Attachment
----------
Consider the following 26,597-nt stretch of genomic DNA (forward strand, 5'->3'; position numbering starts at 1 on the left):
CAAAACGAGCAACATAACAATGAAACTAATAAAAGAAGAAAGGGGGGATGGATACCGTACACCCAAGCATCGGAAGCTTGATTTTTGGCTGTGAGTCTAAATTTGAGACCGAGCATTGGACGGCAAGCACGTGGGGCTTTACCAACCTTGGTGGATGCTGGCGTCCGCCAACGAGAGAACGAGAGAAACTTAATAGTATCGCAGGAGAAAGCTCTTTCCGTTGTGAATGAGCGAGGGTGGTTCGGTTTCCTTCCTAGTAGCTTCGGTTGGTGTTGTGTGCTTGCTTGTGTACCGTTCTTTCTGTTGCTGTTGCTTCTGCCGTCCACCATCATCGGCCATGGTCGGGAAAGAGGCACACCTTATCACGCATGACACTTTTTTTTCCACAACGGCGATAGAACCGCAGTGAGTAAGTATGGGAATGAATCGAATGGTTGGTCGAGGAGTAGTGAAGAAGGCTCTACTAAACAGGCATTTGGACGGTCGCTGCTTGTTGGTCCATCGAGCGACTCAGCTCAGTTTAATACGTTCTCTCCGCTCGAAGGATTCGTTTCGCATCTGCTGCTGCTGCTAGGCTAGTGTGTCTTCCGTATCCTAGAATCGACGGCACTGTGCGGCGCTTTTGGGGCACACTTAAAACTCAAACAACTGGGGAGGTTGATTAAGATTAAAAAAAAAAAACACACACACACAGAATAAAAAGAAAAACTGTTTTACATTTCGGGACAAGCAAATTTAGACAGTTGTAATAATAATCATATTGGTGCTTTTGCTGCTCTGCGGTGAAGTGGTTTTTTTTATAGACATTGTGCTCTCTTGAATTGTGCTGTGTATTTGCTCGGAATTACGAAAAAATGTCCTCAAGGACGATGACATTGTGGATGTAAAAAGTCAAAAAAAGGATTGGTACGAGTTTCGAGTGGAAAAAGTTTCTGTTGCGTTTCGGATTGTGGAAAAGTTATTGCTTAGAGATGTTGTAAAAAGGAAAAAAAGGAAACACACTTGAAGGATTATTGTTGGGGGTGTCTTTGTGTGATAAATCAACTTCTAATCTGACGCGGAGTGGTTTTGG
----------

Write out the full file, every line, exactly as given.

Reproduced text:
Consider the following 26,597-nt stretch of genomic DNA (forward strand, 5'->3'; position numbering starts at 1 on the left):
CAAAACGAGCAACATAACAATGAAACTAATAAAAGAAGAAAGGGGGGATGGATACCGTACACCCAAGCATCGGAAGCTTGATTTTTGGCTGTGAGTCTAAATTTGAGACCGAGCATTGGACGGCAAGCACGTGGGGCTTTACCAACCTTGGTGGATGCTGGCGTCCGCCAACGAGAGAACGAGAGAAACTTAATAGTATCGCAGGAGAAAGCTCTTTCCGTTGTGAATGAGCGAGGGTGGTTCGGTTTCCTTCCTAGTAGCTTCGGTTGGTGTTGTGTGCTTGCTTGTGTACCGTTCTTTCTGTTGCTGTTGCTTCTGCCGTCCACCATCATCGGCCATGGTCGGGAAAGAGGCACACCTTATCACGCATGACACTTTTTTTTCCACAACGGCGATAGAACCGCAGTGAGTAAGTATGGGAATGAATCGAATGGTTGGTCGAGGAGTAGTGAAGAAGGCTCTACTAAACAGGCATTTGGACGGTCGCTGCTTGTTGGTCCATCGAGCGACTCAGCTCAGTTTAATACGTTCTCTCCGCTCGAAGGATTCGTTTCGCATCTGCTGCTGCTGCTAGGCTAGTGTGTCTTCCGTATCCTAGAATCGACGGCACTGTGCGGCGCTTTTGGGGCACACTTAAAACTCAAACAACTGGGGAGGTTGATTAAGATTAAAAAAAAAAAACACACACACACAGAATAAAAAGAAAAACTGTTTTACATTTCGGGACAAGCAAATTTAGACAGTTGTAATAATAATCATATTGGTGCTTTTGCTGCTCTGCGGTGAAGTGGTTTTTTTTATAGACATTGTGCTCTCTTGAATTGTGCTGTGTATTTGCTCGGAATTACGAAAAAATGTCCTCAAGGACGATGACATTGTGGATGTAAAAAGTCAAAAAAAGGATTGGTACGAGTTTCGAGTGGAAAAAGTTTCTGTTGCGTTTCGGATTGTGGAAAAGTTATTGCTTAGAGATGTTGTAAAAAGGAAAAAAAGGAAACACACTTGAAGGATTATTGTTGGGGGTGTCTTTGTGTGATAAATCAACTTCTAATCTGACGCGGAGTGGTTTTGG